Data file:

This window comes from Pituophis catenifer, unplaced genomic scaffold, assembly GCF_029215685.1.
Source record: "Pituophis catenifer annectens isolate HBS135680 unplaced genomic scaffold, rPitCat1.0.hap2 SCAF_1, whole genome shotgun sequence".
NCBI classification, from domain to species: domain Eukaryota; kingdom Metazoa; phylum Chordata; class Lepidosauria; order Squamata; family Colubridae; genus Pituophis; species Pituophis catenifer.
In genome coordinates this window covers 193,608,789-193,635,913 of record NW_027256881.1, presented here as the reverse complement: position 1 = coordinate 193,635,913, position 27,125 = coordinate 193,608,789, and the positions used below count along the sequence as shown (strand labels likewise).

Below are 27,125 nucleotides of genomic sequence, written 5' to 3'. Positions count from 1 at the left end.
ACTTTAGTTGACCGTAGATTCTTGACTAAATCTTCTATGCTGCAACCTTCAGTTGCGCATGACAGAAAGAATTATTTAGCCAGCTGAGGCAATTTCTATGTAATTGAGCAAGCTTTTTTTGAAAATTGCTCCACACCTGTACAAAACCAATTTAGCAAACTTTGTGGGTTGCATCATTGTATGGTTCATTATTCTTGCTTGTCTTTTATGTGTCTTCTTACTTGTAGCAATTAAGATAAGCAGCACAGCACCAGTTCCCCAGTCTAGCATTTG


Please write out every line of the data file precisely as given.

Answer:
This window comes from Pituophis catenifer, unplaced genomic scaffold, assembly GCF_029215685.1.
Source record: "Pituophis catenifer annectens isolate HBS135680 unplaced genomic scaffold, rPitCat1.0.hap2 SCAF_1, whole genome shotgun sequence".
NCBI classification, from domain to species: domain Eukaryota; kingdom Metazoa; phylum Chordata; class Lepidosauria; order Squamata; family Colubridae; genus Pituophis; species Pituophis catenifer.
In genome coordinates this window covers 193,608,789-193,635,913 of record NW_027256881.1, presented here as the reverse complement: position 1 = coordinate 193,635,913, position 27,125 = coordinate 193,608,789, and the positions used below count along the sequence as shown (strand labels likewise).

Below are 27,125 nucleotides of genomic sequence, written 5' to 3'. Positions count from 1 at the left end.
ACTTTAGTTGACCGTAGATTCTTGACTAAATCTTCTATGCTGCAACCTTCAGTTGCGCATGACAGAAAGAATTATTTAGCCAGCTGAGGCAATTTCTATGTAATTGAGCAAGCTTTTTTTGAAAATTGCTCCACACCTGTACAAAACCAATTTAGCAAACTTTGTGGGTTGCATCATTGTATGGTTCATTATTCTTGCTTGTCTTTTATGTGTCTTCTTACTTGTAGCAATTAAGATAAGCAGCACAGCACCAGTTCCCCAGTCTAGCATTTG